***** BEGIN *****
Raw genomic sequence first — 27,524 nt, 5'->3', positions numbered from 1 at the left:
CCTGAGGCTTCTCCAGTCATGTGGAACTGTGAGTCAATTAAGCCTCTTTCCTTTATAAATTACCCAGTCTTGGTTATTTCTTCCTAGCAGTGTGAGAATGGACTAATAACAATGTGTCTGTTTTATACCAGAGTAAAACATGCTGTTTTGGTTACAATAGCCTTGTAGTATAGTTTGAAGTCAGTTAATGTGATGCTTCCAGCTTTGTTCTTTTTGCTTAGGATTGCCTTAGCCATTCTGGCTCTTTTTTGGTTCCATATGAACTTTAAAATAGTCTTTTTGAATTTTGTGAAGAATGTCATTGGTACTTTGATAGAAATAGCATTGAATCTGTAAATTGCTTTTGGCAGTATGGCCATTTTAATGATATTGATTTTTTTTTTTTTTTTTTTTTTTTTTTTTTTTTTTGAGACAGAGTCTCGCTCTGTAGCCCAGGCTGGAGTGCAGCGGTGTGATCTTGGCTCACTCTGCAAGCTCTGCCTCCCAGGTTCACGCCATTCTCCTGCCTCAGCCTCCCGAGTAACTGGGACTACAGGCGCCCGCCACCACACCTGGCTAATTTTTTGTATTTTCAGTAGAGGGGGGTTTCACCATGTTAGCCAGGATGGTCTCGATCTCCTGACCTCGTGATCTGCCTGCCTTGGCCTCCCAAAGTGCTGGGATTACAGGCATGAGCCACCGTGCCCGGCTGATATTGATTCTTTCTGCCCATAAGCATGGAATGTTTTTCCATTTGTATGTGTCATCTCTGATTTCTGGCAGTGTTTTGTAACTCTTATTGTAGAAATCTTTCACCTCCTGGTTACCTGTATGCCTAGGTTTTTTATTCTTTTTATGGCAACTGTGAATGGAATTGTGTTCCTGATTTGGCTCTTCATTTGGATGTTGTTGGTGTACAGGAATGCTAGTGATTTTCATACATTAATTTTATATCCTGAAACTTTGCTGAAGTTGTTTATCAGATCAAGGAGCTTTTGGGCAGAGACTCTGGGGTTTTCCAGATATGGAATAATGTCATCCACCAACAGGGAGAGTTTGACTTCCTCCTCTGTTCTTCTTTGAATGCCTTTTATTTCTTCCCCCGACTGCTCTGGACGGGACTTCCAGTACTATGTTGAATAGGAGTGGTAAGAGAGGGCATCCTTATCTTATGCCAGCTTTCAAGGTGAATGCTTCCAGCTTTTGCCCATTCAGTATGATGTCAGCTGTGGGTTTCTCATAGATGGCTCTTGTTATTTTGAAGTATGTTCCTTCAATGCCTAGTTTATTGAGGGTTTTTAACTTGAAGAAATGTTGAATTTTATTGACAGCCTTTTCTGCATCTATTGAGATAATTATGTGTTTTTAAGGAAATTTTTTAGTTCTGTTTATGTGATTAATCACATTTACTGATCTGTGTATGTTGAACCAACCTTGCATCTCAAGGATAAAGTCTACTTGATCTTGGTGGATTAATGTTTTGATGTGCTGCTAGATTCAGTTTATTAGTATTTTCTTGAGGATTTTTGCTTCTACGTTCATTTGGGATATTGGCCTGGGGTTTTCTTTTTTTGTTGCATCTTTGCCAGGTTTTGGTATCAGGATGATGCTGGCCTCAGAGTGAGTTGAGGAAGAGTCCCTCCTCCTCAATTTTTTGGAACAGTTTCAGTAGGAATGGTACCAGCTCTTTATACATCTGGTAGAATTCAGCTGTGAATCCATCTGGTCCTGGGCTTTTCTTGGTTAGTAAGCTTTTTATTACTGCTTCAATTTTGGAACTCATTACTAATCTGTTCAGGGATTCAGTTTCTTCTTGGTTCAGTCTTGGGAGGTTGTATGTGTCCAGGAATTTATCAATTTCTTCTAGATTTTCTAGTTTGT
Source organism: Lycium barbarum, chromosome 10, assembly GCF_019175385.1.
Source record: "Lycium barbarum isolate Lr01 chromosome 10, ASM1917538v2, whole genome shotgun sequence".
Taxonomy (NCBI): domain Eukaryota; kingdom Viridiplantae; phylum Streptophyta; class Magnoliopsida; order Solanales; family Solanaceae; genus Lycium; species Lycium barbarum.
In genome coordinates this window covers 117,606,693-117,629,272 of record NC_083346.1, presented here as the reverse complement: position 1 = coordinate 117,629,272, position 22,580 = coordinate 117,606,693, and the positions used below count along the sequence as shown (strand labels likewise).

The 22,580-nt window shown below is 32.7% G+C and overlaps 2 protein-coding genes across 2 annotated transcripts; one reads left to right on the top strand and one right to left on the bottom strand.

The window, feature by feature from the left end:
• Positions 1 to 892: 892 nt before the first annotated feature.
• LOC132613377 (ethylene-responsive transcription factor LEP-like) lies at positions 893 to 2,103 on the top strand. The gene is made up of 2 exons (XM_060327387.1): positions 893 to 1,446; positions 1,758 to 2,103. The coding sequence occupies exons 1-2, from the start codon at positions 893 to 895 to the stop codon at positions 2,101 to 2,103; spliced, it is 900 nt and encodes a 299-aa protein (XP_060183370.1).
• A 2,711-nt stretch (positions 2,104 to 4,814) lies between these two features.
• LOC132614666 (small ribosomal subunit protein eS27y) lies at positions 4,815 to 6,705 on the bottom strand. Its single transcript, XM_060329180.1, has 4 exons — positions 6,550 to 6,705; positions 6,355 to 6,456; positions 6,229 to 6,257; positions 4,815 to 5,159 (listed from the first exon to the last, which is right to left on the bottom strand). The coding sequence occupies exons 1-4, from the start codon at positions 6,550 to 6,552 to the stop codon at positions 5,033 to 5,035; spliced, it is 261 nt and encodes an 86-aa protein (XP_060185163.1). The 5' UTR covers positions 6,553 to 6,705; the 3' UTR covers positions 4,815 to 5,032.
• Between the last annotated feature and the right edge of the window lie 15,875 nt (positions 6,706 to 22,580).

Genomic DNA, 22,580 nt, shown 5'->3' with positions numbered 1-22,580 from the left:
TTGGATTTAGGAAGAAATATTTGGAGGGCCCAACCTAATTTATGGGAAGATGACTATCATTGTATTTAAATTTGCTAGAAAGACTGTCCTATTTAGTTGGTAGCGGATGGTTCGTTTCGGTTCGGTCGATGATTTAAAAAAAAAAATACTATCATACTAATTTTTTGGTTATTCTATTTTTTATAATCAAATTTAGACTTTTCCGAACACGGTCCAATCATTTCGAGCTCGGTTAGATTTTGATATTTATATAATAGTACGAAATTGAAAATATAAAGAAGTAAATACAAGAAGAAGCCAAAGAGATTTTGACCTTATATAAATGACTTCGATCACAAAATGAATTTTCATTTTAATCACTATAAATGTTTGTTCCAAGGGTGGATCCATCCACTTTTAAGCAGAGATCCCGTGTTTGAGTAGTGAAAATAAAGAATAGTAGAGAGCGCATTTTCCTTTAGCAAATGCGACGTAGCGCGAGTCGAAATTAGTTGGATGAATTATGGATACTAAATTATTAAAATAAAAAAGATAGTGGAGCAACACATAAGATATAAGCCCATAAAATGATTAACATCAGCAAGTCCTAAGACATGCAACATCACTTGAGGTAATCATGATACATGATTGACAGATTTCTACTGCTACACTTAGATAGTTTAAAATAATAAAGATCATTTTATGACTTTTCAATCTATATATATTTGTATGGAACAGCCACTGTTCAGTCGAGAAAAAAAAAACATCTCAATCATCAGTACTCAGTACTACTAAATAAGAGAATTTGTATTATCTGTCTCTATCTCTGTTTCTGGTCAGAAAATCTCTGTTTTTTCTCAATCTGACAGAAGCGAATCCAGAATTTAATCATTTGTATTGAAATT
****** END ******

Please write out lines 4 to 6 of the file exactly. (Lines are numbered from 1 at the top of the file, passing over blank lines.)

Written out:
Source record: "Lycium barbarum isolate Lr01 chromosome 10, ASM1917538v2, whole genome shotgun sequence".
Taxonomy (NCBI): domain Eukaryota; kingdom Viridiplantae; phylum Streptophyta; class Magnoliopsida; order Solanales; family Solanaceae; genus Lycium; species Lycium barbarum.
In genome coordinates this window covers 117,606,693-117,629,272 of record NC_083346.1, presented here as the reverse complement: position 1 = coordinate 117,629,272, position 22,580 = coordinate 117,606,693, and the positions used below count along the sequence as shown (strand labels likewise).